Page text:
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The Legal 500 and Steptoe & Johnson LLP   Roundtable:Cyber In-Security

16th June 2015, New York

MR. DAVID BURGESS: I'd like to extend my thanks to Steptoe for hosting this evening's event. And for those of you who don't know, they do a weekly podcast on cybersecurity, which is available at www.steptoe.com/feed-Cyberlaw.rss. It's an interesting weekly discussion, and well worth a listen for those of you who have to deal with this issue constantly. I'll put this evening into context. There are, as if often said, two types of companies, a company that's been breached and one that's been breached and doesn't know it. There was a report that came out very recently, it may have even been today, that says that the cost of a breach for an American company is, on average, about four million dollars. Now bear in mind, most of the companies around here aren't average. It's going to cost you a lot more than four million dollars.

Kroll suggest it's often about 270, 280 days before most companies realize they've actually been hacked. So, it really does bring us to the topic, which is not only preparing for it, but also living with it. But I think the best thing to do initially, is go around the table, and introduce ourselves.

MS. MARY KRAYESKE: Hi, my name is Mary Krayeske. I'm an attorney and work for Con Edison.

MR. MICHAEL VATIS: I'm Michael Vatis from Steptoe's New York Office.

MR. RICHARD NOHE: I'm Richard Nohe, general counsel for BT in the Americas.

MR. MARK SCHILDKRAUT: I'm Mark Schildkraut. I'm assistant general counsel IP for BD, Becton Dickinson and Company.

MR. DARREN BOWIE: Darren Bowie, Chief Privacy Officer and Associate General Counsel at AIG.

MR. ADAM RATNER: I'm Adam Ratner. I'm general counsel and chief compliance officer at New York and Company.

MR. JASON WEINSTEIN: I'm Jason Weinstein. I'm with Steptoe's D.C. office.

MR. DAVID HERMAN: I'm Dave Herman, in-house counsel, privacy and cybersecurity from Bloomberg.

MR. SHAI MEHANI: Hi, I'm Shai Mehani. I'm from Powa Technologies. I'm associate in-house counsel.

MR. GINO TONETTI: My name's Gino Tonetti. I'm also from Powa Technologies and I'm the VP of legal for North America.

MR. ALAN COHN: I'm Alan Cohn from Steptoe's Washington, D.C. office.

MR. ANTONIOUS PORCH: I'm Antonious Porch, Vice President and Senior Counsel at Viacom.

MS. SAMANTHA HIMELMAN: Samantha Himelman, Vice President, BNP Paribas covering cyber security and privacy.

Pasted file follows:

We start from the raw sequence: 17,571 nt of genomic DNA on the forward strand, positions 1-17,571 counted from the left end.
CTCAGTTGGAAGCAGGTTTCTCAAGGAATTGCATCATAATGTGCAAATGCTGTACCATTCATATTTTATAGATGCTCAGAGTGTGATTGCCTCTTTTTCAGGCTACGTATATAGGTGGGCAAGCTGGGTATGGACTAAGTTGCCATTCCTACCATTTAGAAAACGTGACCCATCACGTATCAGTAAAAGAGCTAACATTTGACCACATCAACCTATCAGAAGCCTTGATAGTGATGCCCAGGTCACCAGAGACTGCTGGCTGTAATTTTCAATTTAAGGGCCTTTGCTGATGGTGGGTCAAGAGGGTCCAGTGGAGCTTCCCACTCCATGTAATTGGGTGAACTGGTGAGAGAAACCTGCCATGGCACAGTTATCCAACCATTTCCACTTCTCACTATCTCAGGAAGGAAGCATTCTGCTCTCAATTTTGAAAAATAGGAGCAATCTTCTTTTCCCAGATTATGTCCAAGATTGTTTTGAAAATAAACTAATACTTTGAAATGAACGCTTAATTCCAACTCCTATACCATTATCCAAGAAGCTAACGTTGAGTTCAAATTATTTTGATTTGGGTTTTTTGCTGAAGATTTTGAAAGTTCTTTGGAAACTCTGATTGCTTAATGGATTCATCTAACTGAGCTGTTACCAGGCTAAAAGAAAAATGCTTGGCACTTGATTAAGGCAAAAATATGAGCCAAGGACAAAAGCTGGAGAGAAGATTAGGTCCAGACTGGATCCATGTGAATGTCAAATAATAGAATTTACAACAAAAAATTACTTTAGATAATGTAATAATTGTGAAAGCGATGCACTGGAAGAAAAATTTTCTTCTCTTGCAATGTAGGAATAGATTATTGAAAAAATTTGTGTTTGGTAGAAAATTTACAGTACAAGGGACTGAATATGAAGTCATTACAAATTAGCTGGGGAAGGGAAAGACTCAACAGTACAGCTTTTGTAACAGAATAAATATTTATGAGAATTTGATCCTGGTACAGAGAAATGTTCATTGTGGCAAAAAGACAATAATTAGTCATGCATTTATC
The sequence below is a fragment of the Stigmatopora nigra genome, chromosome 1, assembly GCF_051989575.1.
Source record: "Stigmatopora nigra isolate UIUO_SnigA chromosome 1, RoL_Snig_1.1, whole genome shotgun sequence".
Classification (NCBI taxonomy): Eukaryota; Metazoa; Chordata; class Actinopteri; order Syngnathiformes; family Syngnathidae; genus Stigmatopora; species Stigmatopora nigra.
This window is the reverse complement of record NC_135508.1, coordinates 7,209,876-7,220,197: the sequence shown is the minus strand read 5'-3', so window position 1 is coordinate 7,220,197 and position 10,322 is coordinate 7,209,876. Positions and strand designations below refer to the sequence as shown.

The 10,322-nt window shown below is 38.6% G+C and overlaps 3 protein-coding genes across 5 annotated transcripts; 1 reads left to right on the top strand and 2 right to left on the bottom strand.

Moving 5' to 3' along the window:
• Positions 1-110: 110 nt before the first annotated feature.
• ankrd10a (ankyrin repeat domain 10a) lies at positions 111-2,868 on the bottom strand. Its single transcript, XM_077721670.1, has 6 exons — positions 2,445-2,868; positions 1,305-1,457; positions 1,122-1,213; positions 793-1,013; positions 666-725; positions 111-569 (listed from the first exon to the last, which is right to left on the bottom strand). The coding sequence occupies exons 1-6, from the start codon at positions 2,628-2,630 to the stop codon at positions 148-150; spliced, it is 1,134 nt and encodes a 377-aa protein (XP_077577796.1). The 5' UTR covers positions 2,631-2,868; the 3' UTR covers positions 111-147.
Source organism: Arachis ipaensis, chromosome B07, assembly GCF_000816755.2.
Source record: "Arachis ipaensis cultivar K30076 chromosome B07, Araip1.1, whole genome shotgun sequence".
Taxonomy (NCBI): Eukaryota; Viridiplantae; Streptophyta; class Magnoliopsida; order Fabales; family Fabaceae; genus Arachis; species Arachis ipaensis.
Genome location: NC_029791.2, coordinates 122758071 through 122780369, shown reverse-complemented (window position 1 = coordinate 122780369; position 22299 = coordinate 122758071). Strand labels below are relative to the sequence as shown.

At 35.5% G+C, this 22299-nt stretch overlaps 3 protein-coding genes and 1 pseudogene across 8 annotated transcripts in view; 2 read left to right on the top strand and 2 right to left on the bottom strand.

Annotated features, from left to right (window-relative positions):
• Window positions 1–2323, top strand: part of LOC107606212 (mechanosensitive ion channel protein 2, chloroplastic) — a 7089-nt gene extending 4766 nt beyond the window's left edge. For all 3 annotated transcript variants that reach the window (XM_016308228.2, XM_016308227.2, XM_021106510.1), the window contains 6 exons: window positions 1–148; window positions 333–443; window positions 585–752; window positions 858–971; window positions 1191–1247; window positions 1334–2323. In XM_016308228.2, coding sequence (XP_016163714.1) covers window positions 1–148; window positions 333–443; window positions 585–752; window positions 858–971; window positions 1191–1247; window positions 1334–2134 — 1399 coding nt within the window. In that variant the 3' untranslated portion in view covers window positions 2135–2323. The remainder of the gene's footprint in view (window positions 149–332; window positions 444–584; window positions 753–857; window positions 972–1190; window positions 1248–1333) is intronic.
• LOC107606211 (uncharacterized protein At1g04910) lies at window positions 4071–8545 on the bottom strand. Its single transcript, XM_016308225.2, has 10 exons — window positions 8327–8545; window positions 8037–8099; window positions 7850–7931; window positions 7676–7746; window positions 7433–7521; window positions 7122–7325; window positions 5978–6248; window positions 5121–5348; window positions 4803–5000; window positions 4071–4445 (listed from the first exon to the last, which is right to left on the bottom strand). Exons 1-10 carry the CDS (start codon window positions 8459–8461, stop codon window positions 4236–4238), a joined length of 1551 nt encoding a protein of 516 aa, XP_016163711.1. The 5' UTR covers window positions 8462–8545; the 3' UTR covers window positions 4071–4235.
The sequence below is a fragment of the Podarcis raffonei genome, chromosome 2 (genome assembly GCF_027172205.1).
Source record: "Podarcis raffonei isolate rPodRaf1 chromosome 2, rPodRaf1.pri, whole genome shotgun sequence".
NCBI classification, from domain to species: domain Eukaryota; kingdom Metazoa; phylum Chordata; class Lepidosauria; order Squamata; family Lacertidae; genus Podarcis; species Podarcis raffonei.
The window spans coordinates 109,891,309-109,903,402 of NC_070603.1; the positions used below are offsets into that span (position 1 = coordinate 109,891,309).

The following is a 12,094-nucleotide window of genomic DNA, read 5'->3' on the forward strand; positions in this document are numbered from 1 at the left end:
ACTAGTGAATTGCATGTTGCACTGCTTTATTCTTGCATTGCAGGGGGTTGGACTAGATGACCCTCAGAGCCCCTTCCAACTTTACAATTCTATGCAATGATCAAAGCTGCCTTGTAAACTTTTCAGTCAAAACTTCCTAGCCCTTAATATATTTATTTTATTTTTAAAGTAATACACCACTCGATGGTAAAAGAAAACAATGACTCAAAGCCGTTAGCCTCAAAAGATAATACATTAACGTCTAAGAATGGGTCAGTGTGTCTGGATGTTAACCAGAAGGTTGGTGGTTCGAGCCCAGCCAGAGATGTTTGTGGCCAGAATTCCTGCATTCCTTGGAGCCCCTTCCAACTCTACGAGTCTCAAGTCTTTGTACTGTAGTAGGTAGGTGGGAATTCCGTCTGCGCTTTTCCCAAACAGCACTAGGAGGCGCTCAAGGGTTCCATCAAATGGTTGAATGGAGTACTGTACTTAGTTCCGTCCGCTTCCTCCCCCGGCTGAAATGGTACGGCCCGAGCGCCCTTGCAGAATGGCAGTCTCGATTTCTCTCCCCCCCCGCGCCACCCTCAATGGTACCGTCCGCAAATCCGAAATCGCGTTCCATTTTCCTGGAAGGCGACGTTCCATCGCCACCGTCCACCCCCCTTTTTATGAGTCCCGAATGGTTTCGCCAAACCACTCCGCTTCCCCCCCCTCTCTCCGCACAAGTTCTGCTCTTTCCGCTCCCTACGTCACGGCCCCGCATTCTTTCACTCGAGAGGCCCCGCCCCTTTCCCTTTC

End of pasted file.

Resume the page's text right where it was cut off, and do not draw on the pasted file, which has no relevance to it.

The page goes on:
MR. STEWART BAKER: And I'm Stewart Baker from Steptoe and Johnson.

MR. DAVID BEISTER: And I'm David Beister. I'm the general counsel at WTC Captive Insurance Company.

MR. BURGESS: The opening thing that we wanted to look at was the role of GC in dealing with cyber security issues. I think it would be interesting if a couple of you jump in and say within your organization, what the GC's role is. Some of the things we've mentioned are anticipating potential adversaries, planning the response to an incident, complying with the legal regimes, protecting privilege, reducing legal exposure. Richard first, within your organization, what are the issues that you are responsible for? group1

MR. NOHE: In BT, legal, governance, compliance and regulatory sit within the GC office. When you look at those individual items, certainly the legal piece is very relevant. It's about providing legal advice as to what our obligations are to disclose when a breach may happen. The laws around the world continue to evolve, especially in data privacy. Security and privacy have really come together quite a bit.

If you look at the governance aspect, the GC has a key role because, at least within BT, that is largely looking at how we set up the control mechanisms. What goes to the Board and whether it goes to the nominating in governance committee, whether it goes to the Board audit and risk committee, and so forth.

Then you go into the compliance area and, there again, the GC has a key role to play in helping set the rules and policies, but ultimately it's up to everybody in the corporation to comply. And then of course, regulatory, which I think is more particular to what industry you're in.

MR. BURGESS: Do you feel the same or is it different in your organization?

MR. RATNER: I think the other part is just ongoing education of board members, as they are more and more concerned every day about this. Every time there's an article that my head of audit sees, he sends it to me, did you see this? And so I think now it's reached that point where board members are seeing that there are lawsuits being brought against companies and there is personal liability to board members who aren't as attentive to these issues.

So, from my standpoint, a lot of what I do day to day is just making sure that I keep up to date on things that are developing. I'm communicating those, setting up board education sessions, so that even if it's not providing a lot more information than what they know, they feel like we're proactively in front of the issues. Enough so, that we're not viewed as being completely reactive to what's occurring in a negative way.

MR. BAKER: So, thinking about governance, I have a hobbyhorse here. You probably noticed that attribution of these attacks has gotten better or at least the government has gotten quicker to say that this one was North Korea and that one was China. That's because the tools for determining who is attacking you are much better than they used to be. The forensics people you hire will often tell you who they think it is and they're usually right.

Knowing who's behind these attacks changes the way you think about the attacks and the way you think about cyber security. And it changes our cybersecurit

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